But what if I was giving a presentation on a particular project? Okay, well, I suppose I could add a tag for every project I had, but for me, that would become unruly. Take it step further, what if I was giving a presentation on a collection of projects, what then?
Evernote for the Mac has a cool little feature buried in its guts that lets you generate a “Table of Contents” note automatically for an arbitrary set of notes. It works like this:
Step 1. Select any notes by Command-Clicking the notes in the note list:
Use the Command-Click to select multiple notes from your list of notes. These can be the result of search, or just picking and choosing arbitrary notes as you go along, like this:
Step 2. Click the Create Table of Contents Note button
Once you’ve selected all of the notes you want to collect together, click the Create Table of Contents Note Button as shown below.
The Results: A Table of Contents Note
That’s all there is to it. Evernote will automatically generate a Table of Contents note from all of the notes you selected. In the example I used above, my Table of Contents note looks like this:
Click on any of the links in the note, and Evernote will open up the related note in question. The Table of Contents function uses the title of the notes to build the list.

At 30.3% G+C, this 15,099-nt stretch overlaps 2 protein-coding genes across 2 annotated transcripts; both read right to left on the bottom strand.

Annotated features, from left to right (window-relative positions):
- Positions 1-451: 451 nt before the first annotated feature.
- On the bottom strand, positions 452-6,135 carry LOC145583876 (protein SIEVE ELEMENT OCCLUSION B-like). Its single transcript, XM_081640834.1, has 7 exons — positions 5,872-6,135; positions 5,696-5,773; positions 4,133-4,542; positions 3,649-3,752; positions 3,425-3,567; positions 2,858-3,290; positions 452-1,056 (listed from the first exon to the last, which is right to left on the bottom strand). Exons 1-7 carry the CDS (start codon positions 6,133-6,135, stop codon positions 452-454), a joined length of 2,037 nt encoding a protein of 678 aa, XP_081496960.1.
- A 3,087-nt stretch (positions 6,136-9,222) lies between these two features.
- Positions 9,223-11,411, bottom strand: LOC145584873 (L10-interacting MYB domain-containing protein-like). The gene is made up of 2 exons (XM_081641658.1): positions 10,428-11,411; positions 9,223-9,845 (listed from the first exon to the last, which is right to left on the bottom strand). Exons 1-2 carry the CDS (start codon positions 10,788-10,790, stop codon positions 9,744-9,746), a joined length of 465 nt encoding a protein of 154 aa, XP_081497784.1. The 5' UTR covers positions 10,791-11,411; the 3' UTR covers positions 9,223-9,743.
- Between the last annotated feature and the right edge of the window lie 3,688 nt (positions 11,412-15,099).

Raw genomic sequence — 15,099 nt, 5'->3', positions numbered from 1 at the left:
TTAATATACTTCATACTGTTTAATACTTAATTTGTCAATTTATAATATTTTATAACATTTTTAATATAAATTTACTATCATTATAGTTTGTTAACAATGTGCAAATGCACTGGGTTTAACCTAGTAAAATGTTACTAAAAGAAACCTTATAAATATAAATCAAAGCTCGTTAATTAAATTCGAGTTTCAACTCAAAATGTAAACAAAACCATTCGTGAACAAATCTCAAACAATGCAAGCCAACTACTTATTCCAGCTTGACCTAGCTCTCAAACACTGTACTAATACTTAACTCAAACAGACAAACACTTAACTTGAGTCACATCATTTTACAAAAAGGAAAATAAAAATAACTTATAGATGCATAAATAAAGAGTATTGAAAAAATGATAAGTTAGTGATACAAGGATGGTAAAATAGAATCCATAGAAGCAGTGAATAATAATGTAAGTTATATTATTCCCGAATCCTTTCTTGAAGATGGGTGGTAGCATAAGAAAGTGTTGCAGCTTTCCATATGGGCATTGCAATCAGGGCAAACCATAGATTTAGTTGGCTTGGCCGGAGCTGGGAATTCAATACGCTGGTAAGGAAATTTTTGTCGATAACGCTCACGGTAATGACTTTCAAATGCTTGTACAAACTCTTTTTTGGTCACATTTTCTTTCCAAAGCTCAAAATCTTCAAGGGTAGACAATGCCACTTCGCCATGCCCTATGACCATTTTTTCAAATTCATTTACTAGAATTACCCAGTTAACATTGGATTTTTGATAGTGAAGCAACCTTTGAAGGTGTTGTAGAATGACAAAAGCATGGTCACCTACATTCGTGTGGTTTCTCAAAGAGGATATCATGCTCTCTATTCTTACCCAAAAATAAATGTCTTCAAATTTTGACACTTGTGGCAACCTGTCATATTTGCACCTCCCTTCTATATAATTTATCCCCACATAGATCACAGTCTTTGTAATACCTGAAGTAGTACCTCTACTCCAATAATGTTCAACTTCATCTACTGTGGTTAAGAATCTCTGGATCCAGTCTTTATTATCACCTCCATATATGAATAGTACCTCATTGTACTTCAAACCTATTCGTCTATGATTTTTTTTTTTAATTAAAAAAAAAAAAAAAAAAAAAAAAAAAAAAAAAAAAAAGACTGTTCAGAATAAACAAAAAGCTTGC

Some uses for the a quick Table of Contents
I’ve found this hidden feature to be quite useful in a number of places, for instance:
- Collecting together a list of arbitrary notes for a meeting.
- Having a quick jumping off point for references for a story.
But where I’ve found it most useful is in giving presentations.
I give presentations on Evernote every now and then. I’ll produce a slide deck, but do realtime demos within the Evernote application. I’ll use the Table of Contents feature to create a note that can quickly get me to the notes that I want to be able to show to demonstrate some feature or function within Evernote.
There are probably a lot more ways to use the Table of Contents note function, but I just wanted to provide a few example.
I checked on my Windows machine and I cannot find this function there, so it looks like it is Mac-only at this time. Still, for folks using Evernote on a Mac, it is a pretty cool little function, and a real time-saver.
ETA: In the comments, Dan Kerschen provides an easy way to do this on Windows systems.
If you have a suggestion for a future Going Paperless post, let know me. Send it to me at feedback [at] jamietoddrubin.com. As always, this post and all of my Going Paperless posts is also available on Pinterest.
Last week’s post: My Process for Keeping Evernote Clutter-Free.